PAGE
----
The Illinois General Assembly has passed SB 75, a bill that would require all employers in the state to provide workplace sexual harassment training to employees annually, following the trend of California, New York, Delaware, Connecticut and Maine, who have passed similar laws. Failure to train employees would result in a $500 penalty to businesses with fewer than four employees and a $1,000 penalty to those with more than four employees.
The act requires the Illinois Department of Human Rights to provide a model sexual harassment prevention training program that would be available free to employers and the public. Employers may use the model program or develop their own. At a minimum, the training must provide an explanation of sexual harassment, examples of unlawful sexual harassment, a summary of relevant federal and state statutory provisions, and a summary of employers’ responsibilities.
The act also allows victims of domestic or sexual violence to take unpaid leave from work to seek medical, psychological or other services. Additionally, the act limits the use of non-disclosure agreements and arbitration clauses intended to prevent an employee from reporting unlawful employment practices, such as sexual harassment or discrimination claims.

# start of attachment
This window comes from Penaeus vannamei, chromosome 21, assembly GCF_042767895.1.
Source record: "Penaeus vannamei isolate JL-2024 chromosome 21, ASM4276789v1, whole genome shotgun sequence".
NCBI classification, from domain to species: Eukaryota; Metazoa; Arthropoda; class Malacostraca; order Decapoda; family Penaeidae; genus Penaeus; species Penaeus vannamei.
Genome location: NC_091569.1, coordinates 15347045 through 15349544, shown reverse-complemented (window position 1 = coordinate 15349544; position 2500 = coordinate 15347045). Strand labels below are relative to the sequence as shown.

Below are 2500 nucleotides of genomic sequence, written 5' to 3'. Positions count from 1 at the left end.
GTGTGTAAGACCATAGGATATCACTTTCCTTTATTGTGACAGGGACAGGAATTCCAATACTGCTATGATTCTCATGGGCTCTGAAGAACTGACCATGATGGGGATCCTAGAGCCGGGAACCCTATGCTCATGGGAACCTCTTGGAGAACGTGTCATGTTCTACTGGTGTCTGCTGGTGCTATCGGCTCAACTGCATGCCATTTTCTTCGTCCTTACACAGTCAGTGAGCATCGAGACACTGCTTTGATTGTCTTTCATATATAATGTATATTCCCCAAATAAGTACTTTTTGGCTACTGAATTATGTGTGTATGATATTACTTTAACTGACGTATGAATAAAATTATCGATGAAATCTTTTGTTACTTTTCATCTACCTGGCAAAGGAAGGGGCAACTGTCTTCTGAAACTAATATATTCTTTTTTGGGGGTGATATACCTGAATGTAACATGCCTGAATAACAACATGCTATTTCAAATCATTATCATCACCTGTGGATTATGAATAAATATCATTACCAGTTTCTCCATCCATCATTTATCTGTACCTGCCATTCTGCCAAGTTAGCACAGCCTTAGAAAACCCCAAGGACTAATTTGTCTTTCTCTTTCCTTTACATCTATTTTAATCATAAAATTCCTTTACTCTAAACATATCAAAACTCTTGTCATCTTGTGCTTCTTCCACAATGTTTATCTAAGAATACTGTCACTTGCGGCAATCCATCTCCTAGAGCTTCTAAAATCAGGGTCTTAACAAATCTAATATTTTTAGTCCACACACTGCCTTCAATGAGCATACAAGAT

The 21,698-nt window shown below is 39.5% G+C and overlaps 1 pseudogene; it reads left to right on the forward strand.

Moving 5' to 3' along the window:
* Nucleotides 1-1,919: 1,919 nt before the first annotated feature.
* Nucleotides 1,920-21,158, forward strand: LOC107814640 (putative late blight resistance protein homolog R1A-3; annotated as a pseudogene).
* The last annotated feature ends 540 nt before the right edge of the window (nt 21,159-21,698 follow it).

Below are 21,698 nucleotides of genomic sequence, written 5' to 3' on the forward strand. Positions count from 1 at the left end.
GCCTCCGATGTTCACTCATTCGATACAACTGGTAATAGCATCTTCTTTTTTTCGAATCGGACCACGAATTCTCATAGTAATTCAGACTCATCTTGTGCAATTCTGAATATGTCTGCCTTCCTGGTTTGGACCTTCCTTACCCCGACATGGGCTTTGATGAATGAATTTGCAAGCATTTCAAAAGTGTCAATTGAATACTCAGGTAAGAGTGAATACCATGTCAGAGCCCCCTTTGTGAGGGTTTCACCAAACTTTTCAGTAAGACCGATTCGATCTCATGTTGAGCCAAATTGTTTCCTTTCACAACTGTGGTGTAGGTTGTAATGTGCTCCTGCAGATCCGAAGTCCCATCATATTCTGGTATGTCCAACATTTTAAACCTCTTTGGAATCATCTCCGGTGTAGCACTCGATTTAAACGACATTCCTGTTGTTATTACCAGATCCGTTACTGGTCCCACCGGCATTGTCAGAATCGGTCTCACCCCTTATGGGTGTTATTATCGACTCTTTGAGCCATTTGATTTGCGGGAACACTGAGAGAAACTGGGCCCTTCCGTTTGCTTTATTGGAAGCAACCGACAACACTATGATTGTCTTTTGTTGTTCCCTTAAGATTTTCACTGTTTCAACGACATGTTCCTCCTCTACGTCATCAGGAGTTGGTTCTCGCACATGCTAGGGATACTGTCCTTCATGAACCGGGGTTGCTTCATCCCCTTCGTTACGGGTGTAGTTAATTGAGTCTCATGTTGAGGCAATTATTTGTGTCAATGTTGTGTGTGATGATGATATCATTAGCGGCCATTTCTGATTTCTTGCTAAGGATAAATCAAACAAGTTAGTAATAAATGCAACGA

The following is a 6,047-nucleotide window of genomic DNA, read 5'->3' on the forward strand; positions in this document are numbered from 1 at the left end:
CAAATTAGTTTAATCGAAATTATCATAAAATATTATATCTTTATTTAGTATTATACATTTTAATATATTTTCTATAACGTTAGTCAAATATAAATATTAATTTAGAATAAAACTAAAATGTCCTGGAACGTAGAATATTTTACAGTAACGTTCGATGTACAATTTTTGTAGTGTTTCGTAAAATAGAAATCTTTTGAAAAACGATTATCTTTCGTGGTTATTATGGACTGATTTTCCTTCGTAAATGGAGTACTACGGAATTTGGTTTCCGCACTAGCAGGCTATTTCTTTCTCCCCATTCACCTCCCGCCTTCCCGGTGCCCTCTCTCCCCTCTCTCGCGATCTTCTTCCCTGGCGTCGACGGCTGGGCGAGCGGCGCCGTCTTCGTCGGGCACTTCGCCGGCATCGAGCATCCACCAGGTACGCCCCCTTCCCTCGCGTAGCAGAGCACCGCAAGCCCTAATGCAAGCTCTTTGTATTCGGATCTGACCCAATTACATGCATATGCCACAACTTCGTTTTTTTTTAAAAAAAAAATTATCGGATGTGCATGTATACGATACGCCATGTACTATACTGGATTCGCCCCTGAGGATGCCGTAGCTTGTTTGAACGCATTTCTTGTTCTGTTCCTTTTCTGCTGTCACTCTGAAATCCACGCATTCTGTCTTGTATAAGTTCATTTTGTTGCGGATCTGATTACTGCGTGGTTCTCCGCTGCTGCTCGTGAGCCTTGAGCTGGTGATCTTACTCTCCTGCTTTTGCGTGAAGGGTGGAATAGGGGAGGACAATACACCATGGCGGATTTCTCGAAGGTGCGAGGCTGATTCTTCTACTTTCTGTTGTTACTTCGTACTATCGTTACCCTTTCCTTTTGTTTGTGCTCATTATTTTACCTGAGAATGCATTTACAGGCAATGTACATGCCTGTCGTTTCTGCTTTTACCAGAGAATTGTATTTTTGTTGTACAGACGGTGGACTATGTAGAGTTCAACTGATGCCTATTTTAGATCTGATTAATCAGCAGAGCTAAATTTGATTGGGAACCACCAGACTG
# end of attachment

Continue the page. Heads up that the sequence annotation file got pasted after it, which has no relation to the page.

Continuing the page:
Employers who wish to include arbitration clauses in employment contracts would not be able to enforce them as it relates to harassment and discrimination claims. Finally, the bill provides special considerations for hotel and casino workers, requiring the establishments to adopt anti-sexual harassment policies and make panic buttons available to certain employees.
If signed by Governor J.B. Pritzker, the legislation would take effect on July 1, 2020.
Please don’t hesitate to contact one of the HR attorneys at Gould & Ratner to discuss any questions you might have or other information you might need in light of the act.